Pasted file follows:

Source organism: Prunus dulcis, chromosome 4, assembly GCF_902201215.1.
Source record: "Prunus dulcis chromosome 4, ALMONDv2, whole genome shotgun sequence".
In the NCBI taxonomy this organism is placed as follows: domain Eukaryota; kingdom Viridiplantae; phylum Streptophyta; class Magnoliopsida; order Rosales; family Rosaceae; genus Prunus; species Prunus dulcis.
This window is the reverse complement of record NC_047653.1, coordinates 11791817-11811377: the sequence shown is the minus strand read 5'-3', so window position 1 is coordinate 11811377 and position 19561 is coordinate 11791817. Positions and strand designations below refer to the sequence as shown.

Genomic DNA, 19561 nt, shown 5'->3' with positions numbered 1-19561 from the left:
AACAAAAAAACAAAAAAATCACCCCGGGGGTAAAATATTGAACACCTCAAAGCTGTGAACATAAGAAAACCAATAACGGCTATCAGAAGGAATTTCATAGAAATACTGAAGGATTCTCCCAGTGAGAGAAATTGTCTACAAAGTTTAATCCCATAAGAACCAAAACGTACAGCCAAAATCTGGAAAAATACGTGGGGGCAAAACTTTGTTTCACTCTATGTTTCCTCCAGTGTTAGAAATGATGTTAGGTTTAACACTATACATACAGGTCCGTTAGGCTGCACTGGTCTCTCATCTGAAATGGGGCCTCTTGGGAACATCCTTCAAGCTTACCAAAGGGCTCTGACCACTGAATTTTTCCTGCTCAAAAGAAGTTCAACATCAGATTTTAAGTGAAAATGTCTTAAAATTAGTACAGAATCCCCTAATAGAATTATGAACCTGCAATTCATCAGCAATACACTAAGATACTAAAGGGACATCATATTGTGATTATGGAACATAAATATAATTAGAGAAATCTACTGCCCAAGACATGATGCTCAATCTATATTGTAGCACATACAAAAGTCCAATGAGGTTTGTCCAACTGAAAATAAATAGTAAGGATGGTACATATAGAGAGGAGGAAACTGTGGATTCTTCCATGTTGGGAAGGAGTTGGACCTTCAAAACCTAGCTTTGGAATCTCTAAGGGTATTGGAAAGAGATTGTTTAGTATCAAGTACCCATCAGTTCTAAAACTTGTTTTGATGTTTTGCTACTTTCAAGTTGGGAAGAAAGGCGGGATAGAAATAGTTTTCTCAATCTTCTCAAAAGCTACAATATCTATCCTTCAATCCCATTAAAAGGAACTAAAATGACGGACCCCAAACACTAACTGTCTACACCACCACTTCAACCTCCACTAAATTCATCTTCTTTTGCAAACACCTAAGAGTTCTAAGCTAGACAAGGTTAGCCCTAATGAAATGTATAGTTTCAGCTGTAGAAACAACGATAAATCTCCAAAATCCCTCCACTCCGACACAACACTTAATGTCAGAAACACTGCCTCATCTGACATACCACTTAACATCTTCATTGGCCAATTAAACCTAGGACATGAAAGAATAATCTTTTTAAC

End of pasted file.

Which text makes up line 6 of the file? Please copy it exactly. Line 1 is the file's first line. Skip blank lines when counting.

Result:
AACAAAAAAACAAAAAAATCACCCCGGGGGTAAAATATTGAACACCTCAAAGCTGTGAACATAAGAAAACCAATAACGGCTATCAGAAGGAATTTCATAGAAATACTGAAGGATTCTCCCAGTGAGAGAAATTGTCTACAAAGTTTAATCCCATAAGAACCAAAACGTACAGCCAAAATCTGGAAAAATACGTGGGGGCAAAACTTTGTTTCACTCTATGTTTCCTCCAGTGTTAGAAATGATGTTAGGTTTAACACTATACATACAGGTCCGTTAGGCTGCACTGGTCTCTCATCTGAAATGGGGCCTCTTGGGAACATCCTTCAAGCTTACCAAAGGGCTCTGACCACTGAATTTTTCCTGCTCAAAAGAAGTTCAACATCAGATTTTAAGTGAAAATGTCTTAAAATTAGTACAGAATCCCCTAATAGAATTATGAACCTGCAATTCATCAGCAATACACTAAGATACTAAAGGGACATCATATTGTGATTATGGAACATAAATATAATTAGAGAAATCTACTGCCCAAGACATGATGCTCAATCTATATTGTAGCACATACAAAAGTCCAATGAGGTTTGTCCAACTGAAAATAAATAGTAAGGATGGTACATATAGAGAGGAGGAAACTGTGGATTCTTCCATGTTGGGAAGGAGTTGGACCTTCAAAACCTAGCTTTGGAATCTCTAAGGGTATTGGAAAGAGATTGTTTAGTATCAAGTACCCATCAGTTCTAAAACTTGTTTTGATGTTTTGCTACTTTCAAGTTGGGAAGAAAGGCGGGATAGAAATAGTTTTCTCAATCTTCTCAAAAGCTACAATATCTATCCTTCAATCCCATTAAAAGGAACTAAAATGACGGACCCCAAACACTAACTGTCTACACCACCACTTCAACCTCCACTAAATTCATCTTCTTTTGCAAACACCTAAGAGTTCTAAGCTAGACAAGGTTAGCCCTAATGAAATGTATAGTTTCAGCTGTAGAAACAACGATAAATCTCCAAAATCCCTCCACTCCGACACAACACTTAATGTCAGAAACACTGCCTCATCTGACATACCACTTAACATCTTCATTGGCCAATTAAACCTAGGACATGAAAGAATAATCTTTTTAAC